The rule of respondeat superior is that an employer is vicariously liable for the torts of its employees committed within the scope of the employment. An employee's willful, malicious and even criminal torts may fall within the scope of his or her employment for purposes of respondeat superior, even though the employer has not authorized the employee to commit crimes or intentional torts.
On July 9, 1989, plaintiff, 19 years old and pregnant, was injured in a fall at a movie theater and sought treatment at Hospital's emergency room. At the direction of the examining physicians, ultrasound technician Tripoli performed obstetrical and upper-right-quadrant ultrasonic imaging examinations. Tripoli took plaintiff to the ultrasound room on a gurney. She remained in her street clothes, shorts and a maternity top. No one else was present during the examination. Plaintiff had asked that her boyfriend accompany her, but Tripoli refused the request, as was his practice in conducting emergency obstetrical examinations. Tripoli turned out the room lights but left the adjacent bathroom door ajar to admit dim light. Tripoli first conducted the prescribed examinations. Plaintiff pulled up her shirt and pushed her shorts down to expose the area to be examined. The obstetrical or "general pelvic" examination requires passing an ultrasound-generating wand across the patient's lower abdomen. The sound waves must be mediated by a gel, which Tripoli testified must be worked into the skin somewhat to displace all the air. The exact placement and movement of the wand varies with the patient's body type, and on some patients the best images are obtained by passing the wand as much as an inch below the pubic hairline. Tripoli found it necessary to do so in plaintiff's case. In performing the upper right quadrant examination (to see the liver), Tripoli had to lift plaintiff's right ***, which he did through a towel with the back of his hand. Plaintiff patient brought an action against the hospital alleging that a technician sexually molested plaintiff, under the pretense of conducting an obstetrical ultrasound imaging exam. The trial court granted summary judgment in favor of defendant. Plaintiff appealed the case and maintained that triable issues of fact existed as to whether defendant was vicariously liable under the doctrine of respondeat superior, or was directly liable for its own negligence in failing to have a third person present during the exam.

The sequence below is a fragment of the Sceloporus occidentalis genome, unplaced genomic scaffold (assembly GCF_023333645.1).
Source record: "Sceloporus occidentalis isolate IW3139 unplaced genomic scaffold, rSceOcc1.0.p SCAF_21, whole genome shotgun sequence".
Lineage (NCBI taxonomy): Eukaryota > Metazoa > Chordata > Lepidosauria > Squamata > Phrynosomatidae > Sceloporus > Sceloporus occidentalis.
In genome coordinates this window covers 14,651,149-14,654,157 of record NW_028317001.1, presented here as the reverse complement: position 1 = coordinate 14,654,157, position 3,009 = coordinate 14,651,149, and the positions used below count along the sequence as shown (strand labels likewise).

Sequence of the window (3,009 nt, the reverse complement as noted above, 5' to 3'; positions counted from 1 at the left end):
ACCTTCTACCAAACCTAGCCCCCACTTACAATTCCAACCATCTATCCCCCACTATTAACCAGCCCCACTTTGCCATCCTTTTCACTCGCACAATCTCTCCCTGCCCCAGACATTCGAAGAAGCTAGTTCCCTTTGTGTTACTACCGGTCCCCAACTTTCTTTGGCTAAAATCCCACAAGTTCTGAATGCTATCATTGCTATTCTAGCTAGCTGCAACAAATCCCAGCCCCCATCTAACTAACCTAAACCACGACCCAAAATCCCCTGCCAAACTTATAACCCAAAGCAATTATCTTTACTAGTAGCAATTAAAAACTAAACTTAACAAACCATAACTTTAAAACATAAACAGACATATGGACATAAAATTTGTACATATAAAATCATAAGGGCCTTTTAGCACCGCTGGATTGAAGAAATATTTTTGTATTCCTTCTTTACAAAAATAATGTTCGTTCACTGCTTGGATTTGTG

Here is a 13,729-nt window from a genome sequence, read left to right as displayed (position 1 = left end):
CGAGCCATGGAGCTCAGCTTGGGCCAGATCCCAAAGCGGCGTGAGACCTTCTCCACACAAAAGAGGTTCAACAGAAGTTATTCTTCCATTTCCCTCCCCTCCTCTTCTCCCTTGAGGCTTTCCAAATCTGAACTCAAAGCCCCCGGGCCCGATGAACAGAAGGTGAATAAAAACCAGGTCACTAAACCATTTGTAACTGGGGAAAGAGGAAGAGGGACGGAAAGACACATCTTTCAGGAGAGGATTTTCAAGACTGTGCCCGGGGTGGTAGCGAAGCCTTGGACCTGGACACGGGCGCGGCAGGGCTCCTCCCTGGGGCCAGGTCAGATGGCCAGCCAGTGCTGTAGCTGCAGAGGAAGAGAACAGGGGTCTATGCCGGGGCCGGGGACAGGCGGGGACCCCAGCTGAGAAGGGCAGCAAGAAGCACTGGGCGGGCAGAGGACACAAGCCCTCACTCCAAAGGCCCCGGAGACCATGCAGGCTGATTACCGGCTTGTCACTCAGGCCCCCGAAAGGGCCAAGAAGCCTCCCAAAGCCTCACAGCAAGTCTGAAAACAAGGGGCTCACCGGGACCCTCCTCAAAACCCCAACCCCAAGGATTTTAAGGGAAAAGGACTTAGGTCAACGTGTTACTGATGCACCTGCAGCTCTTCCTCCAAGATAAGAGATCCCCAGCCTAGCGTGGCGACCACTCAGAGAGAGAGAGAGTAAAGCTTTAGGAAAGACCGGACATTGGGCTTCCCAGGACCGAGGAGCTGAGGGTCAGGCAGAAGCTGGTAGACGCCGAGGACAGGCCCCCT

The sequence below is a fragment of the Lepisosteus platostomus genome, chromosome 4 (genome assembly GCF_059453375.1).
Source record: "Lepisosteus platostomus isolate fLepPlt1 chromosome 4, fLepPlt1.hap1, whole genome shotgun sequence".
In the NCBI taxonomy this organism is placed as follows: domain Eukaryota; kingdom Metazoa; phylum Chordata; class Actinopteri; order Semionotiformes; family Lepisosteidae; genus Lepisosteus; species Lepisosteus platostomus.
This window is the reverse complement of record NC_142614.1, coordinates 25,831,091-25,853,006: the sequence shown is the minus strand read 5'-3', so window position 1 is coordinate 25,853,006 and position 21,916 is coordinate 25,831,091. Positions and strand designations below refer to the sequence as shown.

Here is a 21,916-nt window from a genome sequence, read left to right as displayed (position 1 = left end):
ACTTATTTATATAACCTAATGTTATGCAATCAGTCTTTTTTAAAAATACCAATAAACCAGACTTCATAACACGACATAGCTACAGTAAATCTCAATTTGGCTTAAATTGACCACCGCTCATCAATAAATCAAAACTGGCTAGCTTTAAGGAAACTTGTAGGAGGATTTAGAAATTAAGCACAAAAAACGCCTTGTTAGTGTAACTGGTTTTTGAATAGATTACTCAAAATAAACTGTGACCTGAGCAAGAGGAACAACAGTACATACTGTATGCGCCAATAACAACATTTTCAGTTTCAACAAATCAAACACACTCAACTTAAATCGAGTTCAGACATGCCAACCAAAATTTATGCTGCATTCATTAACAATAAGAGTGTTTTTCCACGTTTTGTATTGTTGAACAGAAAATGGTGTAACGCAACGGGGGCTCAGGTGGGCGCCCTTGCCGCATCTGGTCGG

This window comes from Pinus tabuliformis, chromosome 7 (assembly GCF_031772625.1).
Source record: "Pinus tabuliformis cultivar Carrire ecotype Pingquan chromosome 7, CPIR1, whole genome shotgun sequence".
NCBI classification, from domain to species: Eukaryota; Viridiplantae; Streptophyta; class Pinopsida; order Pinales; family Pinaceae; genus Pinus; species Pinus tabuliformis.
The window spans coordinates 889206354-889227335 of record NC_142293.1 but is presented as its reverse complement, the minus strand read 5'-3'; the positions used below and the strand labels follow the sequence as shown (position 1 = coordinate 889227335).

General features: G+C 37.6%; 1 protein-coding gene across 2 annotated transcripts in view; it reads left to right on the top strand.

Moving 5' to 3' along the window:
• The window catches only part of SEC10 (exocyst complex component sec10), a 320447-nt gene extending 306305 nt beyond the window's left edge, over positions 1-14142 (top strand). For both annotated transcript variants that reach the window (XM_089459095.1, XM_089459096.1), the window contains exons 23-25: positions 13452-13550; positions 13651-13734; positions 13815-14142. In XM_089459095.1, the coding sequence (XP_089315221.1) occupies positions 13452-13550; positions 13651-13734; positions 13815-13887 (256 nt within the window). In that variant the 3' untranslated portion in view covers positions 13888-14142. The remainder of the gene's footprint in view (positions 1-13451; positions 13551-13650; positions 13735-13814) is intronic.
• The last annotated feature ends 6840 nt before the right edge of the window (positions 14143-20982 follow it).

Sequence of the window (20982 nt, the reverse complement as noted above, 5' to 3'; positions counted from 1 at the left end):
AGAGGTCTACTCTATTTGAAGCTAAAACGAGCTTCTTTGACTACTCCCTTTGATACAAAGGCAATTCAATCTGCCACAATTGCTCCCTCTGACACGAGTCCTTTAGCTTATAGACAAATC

Is a hospital vicariously liable under the doctrine of respondeat superior for a sexual assault by an employee done outside the scope of his employment?
The court reversed the judgment of the appellate court finding that summary judgment in favor of defendant was proper, and remanded for a determination of the negligence issue. The court concluded that nothing happened in the course of the prescribed examination to provoke or encourage the technician's improper touching of plaintiff, and that the technician's sexual assault on plaintiff was fairly attributed not to any peculiar aspect of the health care enterprise, but only to his lust. There was no causal nexus between the technician's tortuous conduct and his job so as to hold defendant vicariously liable for the act of its employee.